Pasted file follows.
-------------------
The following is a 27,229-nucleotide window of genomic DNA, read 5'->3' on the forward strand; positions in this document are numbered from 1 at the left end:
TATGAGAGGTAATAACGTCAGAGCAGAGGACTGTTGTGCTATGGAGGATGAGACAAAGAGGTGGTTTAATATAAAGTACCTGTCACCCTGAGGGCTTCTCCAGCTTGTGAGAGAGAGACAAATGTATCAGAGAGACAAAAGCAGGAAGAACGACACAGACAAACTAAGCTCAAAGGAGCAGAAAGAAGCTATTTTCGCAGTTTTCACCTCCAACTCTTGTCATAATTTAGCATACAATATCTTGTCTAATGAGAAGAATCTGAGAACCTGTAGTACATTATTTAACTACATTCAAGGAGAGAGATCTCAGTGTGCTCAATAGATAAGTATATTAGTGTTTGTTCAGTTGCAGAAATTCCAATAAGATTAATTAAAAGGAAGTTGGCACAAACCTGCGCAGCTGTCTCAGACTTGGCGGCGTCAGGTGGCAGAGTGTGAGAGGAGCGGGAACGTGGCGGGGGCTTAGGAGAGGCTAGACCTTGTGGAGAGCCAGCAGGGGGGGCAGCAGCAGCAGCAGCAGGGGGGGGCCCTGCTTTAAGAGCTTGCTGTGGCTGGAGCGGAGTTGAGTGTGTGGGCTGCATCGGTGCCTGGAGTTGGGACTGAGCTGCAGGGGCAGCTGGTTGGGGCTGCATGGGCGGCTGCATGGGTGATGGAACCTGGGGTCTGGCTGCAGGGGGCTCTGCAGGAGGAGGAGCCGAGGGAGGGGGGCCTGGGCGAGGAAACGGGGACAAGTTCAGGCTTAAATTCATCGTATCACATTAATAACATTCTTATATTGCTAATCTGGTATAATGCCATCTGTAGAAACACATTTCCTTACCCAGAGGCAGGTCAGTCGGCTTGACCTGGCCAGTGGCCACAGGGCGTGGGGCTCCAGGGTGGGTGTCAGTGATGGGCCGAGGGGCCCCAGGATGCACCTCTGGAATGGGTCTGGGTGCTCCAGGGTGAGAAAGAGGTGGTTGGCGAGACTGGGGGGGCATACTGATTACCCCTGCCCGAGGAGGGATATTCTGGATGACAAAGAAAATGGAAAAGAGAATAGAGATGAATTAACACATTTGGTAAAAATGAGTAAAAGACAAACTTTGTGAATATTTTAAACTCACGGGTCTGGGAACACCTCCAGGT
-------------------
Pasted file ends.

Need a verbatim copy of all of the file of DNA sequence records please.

The following is a 27,229-nucleotide window of genomic DNA, read 5'->3' on the forward strand; positions in this document are numbered from 1 at the left end:
TATGAGAGGTAATAACGTCAGAGCAGAGGACTGTTGTGCTATGGAGGATGAGACAAAGAGGTGGTTTAATATAAAGTACCTGTCACCCTGAGGGCTTCTCCAGCTTGTGAGAGAGAGACAAATGTATCAGAGAGACAAAAGCAGGAAGAACGACACAGACAAACTAAGCTCAAAGGAGCAGAAAGAAGCTATTTTCGCAGTTTTCACCTCCAACTCTTGTCATAATTTAGCATACAATATCTTGTCTAATGAGAAGAATCTGAGAACCTGTAGTACATTATTTAACTACATTCAAGGAGAGAGATCTCAGTGTGCTCAATAGATAAGTATATTAGTGTTTGTTCAGTTGCAGAAATTCCAATAAGATTAATTAAAAGGAAGTTGGCACAAACCTGCGCAGCTGTCTCAGACTTGGCGGCGTCAGGTGGCAGAGTGTGAGAGGAGCGGGAACGTGGCGGGGGCTTAGGAGAGGCTAGACCTTGTGGAGAGCCAGCAGGGGGGGCAGCAGCAGCAGCAGCAGGGGGGGGCCCTGCTTTAAGAGCTTGCTGTGGCTGGAGCGGAGTTGAGTGTGTGGGCTGCATCGGTGCCTGGAGTTGGGACTGAGCTGCAGGGGCAGCTGGTTGGGGCTGCATGGGCGGCTGCATGGGTGATGGAACCTGGGGTCTGGCTGCAGGGGGCTCTGCAGGAGGAGGAGCCGAGGGAGGGGGGCCTGGGCGAGGAAACGGGGACAAGTTCAGGCTTAAATTCATCGTATCACATTAATAACATTCTTATATTGCTAATCTGGTATAATGCCATCTGTAGAAACACATTTCCTTACCCAGAGGCAGGTCAGTCGGCTTGACCTGGCCAGTGGCCACAGGGCGTGGGGCTCCAGGGTGGGTGTCAGTGATGGGCCGAGGGGCCCCAGGATGCACCTCTGGAATGGGTCTGGGTGCTCCAGGGTGAGAAAGAGGTGGTTGGCGAGACTGGGGGGGCATACTGATTACCCCTGCCCGAGGAGGGATATTCTGGATGACAAAGAAAATGGAAAAGAGAATAGAGATGAATTAACACATTTGGTAAAAATGAGTAAAAGACAAACTTTGTGAATATTTTAAACTCACGGGTCTGGGAACACCTCCAGGT